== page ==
Come to Me
in Canada
C D Cover of the new album, Come to Me in Canada


The Logdriver’s Waltz
(Wade Hemsworth) 2:08
Nous sommes trois frères
(trad.) 1:25
Willie Drowned in Ero
(trad. Child 215) 4:04
Peter Amberley (John Calhoun) 2:09
Dondaine la ridaine (trad.) 2:13
The Lumberman’s Alphabet
(trad) 3:44
listen to mp3
The Kangaroo (trad.) 1:39
The Ballad of Springhill Disaster
(Peggy Seeger) 2:59
’Twas Out in Alberta (anon.) 1:39
Dans la prison de Londres
(trad.) 1:39
Henry Hudson (Chris Rawlings, Cooking Fat Music) 2:41
Mussels in the Corner (trad.) 2:31
The Unquiet Grave
(trad. Child 78) 2:22
Come to Me in Canada (anon.) 4:24
Le sirop d’érable (tune: Ward Allen,
words: Jean Pierre LaChance) 2:06

Piano – Murray Shoolbraid
Concertina – Bob Webb
Viola – Keith Malcolm
Button accordion & chorus singing
– Fred Weihs
Guitar and clogging – Rika Ruebsaat
Bass – Paul Newman

Recorded in 1979 by Hal Beckett at Entmoot Studios. Remixed and “Nous sommes trois frères” and “The Unquiet Grave” recorded in 2003 by Jim Woodyard at Creation Studios.
Cover photo taken by Rika Ruebsaat, near Trois Riviéres, PQ.










clip of young farmhand with scythe















clip of farmworkers harvesting wheat























clip of three masted sailing ship
This album contains a selection of Canadian songs, many of which speak directly of life in this country. The songs can be divided into three rough categories: traditional songs, composed songs that have entered the oral tradition, and composed songs whose makers are known.
The oldest traditional songs in Canada are those that were sung in the old country and survived in the new world. The earliest of these are many of the songs of French Canada, passed on over the course of nearly four centuries. The Scottish and Irish immigrants to the Atlantic provinces also came with a wealth of songs such as “The Unquiet Grave” and “The Kangaroo”. Life in the new world made its mark on the songs as they began to reflect new conditions. A song of lost love gains a chorus and becomes a paddling song in the fur trade. A song about a prisoner of war (“Prison de Londres”) is sped up and becomes a dance tune. Often new songs about life in Canada are made to traditional melodies. The loggers in the eastern lumbering woods were predominantly Irish and French-Canadian and carried with them many songs and tunes. Out of their experiences grew such songs as “The Lumberman’s Alphabet” and “Nous sommes trois frères”. Songmaking in the west, on the other hand, was influenced by American musical traditions, giving rise to such songs as “’Twas Out in Alberta”, to the tune of “Sweet Betsy from Pike”.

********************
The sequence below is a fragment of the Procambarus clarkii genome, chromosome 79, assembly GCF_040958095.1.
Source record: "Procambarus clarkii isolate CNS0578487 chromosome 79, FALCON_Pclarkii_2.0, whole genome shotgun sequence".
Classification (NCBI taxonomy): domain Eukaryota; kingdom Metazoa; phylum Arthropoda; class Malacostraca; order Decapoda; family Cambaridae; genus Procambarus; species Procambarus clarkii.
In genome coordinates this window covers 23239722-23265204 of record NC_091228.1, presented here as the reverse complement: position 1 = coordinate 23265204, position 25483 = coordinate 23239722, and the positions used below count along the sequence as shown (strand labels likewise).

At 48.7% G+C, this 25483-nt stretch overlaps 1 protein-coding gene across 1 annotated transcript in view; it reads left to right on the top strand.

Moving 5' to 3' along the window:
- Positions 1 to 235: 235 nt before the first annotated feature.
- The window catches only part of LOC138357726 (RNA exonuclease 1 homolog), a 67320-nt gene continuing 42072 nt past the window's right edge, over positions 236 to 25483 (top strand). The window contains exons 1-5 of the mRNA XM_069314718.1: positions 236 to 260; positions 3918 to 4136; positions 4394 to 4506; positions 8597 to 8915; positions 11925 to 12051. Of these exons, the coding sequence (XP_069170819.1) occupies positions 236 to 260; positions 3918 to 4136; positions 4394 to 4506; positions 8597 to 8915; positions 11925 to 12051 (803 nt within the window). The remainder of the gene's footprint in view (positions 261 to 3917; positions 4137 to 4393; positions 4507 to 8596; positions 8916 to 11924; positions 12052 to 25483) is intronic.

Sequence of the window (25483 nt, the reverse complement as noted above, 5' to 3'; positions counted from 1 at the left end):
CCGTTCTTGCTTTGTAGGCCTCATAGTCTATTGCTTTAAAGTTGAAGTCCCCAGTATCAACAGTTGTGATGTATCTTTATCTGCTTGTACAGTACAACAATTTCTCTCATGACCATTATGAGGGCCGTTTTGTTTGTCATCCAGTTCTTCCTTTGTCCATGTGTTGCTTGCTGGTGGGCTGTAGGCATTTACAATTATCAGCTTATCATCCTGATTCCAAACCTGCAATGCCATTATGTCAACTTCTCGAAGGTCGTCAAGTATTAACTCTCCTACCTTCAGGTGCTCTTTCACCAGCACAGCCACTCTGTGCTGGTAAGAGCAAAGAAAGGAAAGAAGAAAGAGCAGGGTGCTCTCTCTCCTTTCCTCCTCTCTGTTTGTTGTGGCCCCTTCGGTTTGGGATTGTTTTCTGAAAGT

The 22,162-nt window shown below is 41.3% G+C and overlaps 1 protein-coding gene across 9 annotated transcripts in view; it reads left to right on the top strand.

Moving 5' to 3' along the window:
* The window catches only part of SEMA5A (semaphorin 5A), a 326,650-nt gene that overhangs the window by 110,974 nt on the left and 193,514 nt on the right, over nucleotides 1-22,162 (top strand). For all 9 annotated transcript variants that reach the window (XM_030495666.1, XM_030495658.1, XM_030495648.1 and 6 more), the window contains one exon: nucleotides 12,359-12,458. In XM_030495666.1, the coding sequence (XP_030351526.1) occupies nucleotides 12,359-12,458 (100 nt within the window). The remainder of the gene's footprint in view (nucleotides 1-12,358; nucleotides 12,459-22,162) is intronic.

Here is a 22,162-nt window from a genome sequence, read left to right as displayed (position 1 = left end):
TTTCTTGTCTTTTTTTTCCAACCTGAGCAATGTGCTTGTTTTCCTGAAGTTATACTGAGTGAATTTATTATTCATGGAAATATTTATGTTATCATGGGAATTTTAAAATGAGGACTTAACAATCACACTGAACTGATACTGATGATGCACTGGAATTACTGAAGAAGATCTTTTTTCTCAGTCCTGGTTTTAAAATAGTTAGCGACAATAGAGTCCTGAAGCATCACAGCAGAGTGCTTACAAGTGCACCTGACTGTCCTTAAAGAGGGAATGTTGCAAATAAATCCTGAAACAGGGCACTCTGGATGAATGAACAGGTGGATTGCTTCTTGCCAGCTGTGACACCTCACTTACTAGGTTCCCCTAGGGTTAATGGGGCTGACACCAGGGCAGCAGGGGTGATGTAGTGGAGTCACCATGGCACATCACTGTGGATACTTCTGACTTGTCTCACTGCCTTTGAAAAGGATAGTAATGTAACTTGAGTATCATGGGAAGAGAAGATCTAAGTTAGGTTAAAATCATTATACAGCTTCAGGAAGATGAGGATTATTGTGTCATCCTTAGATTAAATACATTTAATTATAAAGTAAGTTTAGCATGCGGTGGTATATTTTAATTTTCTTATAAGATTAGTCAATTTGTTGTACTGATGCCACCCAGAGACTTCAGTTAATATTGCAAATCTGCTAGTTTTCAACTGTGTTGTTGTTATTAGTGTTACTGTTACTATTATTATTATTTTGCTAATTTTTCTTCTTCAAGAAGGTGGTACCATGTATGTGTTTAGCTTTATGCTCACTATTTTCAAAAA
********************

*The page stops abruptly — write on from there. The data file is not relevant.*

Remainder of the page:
Sometimes songmakers made such good songs that the song was passed on orally and its source was forgotten. “Peter Amberley” is such a song.
Contemporary songmakers are still composing songs that reflect life in Canada. The best of these was Wade Hemsworth (1916-2002), maker of such songs as “The Black Fly Song”, “The Wild Goose” and “The Logdriver’s Waltz”. Without the aid of frequent radio play and record sales, Wade’s songs have been widely sung and passed on for decades, because they speak plainly and eloquently about life in this country.

Songs of the Lumbering Woods
Four of the songs—“The Logdriver’s Waltz”, “Peter Amberley”, “Nous sommes trois frères” and “The Lumberman’s Alphabet”—reflect the early days of logging in eastern Canada. Logging was a task of winter; in the summer, many loggers worked on their farms, worked in town or signed on as seamen on the tall ships. In the fall, they headed up to the logging camps (les chanquiers). Trees were felled with axes and saws and the logs loaded onto horse-drawn sledges and pulled along ice “roads” to the riverbank. All winter, the piles of logs along the river rose higher and higher. When the ice went off the rivers in the spring, the logs were rolled into the water and floated downstream to the sawmills. This was the log drive (la drave) and the most dangerous part of the season’s work. With their pike poles and peavies in hand, the loggers often had to walk out on the floating logs to keep them moving. When the logs got caught up, the loggers had to “turn over” the logjam, a dangerous and often fatal job. This method of logging was carried out all over eastern North America throughout the nineteenth and well into the twentieth century.

The Logdriver’s Waltz
This song by Wade Hemsworth describes the light-footedness of the loggers who walked on the logs as they floated downstream. It was said that a logdriver who was really light on his feet on the river could “ride the bubbles to shore”. The song was the origin of and music to a famous NFB short film. “Burling” means keeping your balance on a rolling log.